I howl when I get the scent…

Stiff records the sound of the underground?

IMG_2360.JPGLive Stiffs, the package tour from hell, drugs, drunkenness and mayhem. Costello. Lowe, Dury, Larry Wallis and Wreckless Eric.

It’s the missing link between punk and the early 70’s underground, Larry Wallis and Nick Lowe are the connection to the strangeness that was early 70’s underground, Costello Dury and the others are the new pretenders pounding the same streets in there own anarchic way.

The album is rough, ragged, unpolished and wonderful. It’s amazing that the tour  happened and that the label released the album. The performances are far from perfect lurching at times and the worse for chemicals at times, it is however a testament to a time when something different was happening, and giving a nod to the past at the same time. It is also a nod to a time when labels and records mattered, it was not so much profit margin type thing but an attempt to acknowledge a way of life.

Probably as many people claim to have seen the Live Stiffs tour as saw the Sex Pistols in Manchester. Suffice to say I was at neither show, I do however think that Live Stiffs is a lot of fun that may very well take a long slow slide into obscurity.


how’s the business Neil…

1976 I was 10 and fascinated by David Bowie, T-Rex and Jethro Tull. In the future was the oddness of The Clash and traveling in the back of my cousins Hillman Imp around the back lanes of Merseyside and environs to see various bands ultimately ending up at Earls Court for Pink Floyd and the Wall in 1979. By then I was 14 and ready to strike out on my own.

Neil Young however was on tour in the US. It would be another 5 or 6 years before I paid attention to him and he didn’t care it seems. In fact he still may not care, who knows apart from him and he may not remember. It’s probably just as well though as it seems I was fascinated by loud electric guitars, feather boa’s, makeup and codpieces, Neil is only known for one of these and I’m not saying which one. I was also in thrall to cousin Tony who seemed to believe any music that was American was anathema.

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Neil was playing marathon sets with an acoustic and electric section, Joel Bernstein and Cameron Crowe were on tour with him compiling a copy of every song performed, they only managed to compile the acoustic songs before heading out in their own stoney way for something else. The Joe Bernstein tapes were pilfered and turned up as a bootleg for years. I am sure I had a copy at some point in my file sharing bootleg years. There is probably a hard drive mouldering somewhere in the shed with a copy on it, it probably  also has a wealth of Floyd, CSNY and other masterpieces.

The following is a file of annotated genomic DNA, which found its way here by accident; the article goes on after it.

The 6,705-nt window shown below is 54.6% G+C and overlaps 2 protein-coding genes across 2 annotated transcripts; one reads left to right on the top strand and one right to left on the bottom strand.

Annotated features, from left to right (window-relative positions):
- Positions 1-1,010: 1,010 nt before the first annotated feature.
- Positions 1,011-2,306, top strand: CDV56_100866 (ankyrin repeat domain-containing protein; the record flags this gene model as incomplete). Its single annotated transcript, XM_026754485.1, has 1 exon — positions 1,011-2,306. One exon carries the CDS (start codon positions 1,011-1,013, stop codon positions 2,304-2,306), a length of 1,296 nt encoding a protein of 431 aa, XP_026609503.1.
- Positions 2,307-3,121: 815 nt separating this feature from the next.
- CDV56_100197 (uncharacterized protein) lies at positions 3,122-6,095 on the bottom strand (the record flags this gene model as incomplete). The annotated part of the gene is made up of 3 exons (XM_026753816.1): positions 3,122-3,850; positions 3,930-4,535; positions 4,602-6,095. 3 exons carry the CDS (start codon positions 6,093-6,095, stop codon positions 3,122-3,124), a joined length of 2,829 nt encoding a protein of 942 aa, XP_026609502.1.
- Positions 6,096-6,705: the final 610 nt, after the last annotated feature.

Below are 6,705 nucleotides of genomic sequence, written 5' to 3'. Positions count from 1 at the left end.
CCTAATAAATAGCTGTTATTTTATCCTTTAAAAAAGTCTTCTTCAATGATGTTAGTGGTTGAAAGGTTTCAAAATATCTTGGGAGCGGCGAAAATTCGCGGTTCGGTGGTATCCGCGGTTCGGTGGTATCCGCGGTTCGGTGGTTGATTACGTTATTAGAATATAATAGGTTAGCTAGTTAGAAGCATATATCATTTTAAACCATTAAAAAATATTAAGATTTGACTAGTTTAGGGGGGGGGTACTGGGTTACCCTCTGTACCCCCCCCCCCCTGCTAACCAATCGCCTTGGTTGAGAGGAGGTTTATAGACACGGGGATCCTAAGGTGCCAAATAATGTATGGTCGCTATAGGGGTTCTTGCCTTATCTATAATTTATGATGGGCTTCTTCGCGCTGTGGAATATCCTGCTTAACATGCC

Songs For Judy came out last year on the Neil Young Archives meandering releases. Hopefully at some point the electric set will surface as he was on fire on this tour. What we do get though is an incredibly well curated double album of all the Neil Young acoustic songs you would want to hear performed in your own solo show if you had the choice. It’s also from a period of time before he started using the too sweet higher pitched voice he seems to favor for acoustic songs today.

There is however a sense of only getting half of the story. Anybody who is not aware of the tour, or unwilling to read the sleeve notes, could be forgiven for thinking this was an acoustic tour. Unless Neil decides to release another collection then that may in fact become the dominant opinion. Regardless of what I want he seems to have distracted himself with a couple of movies and some other stuff so we will see. There is also the rumored Ragged Glory re-release with extra songs and all sorts of stuff and he needs to release Weld and well the list goes on.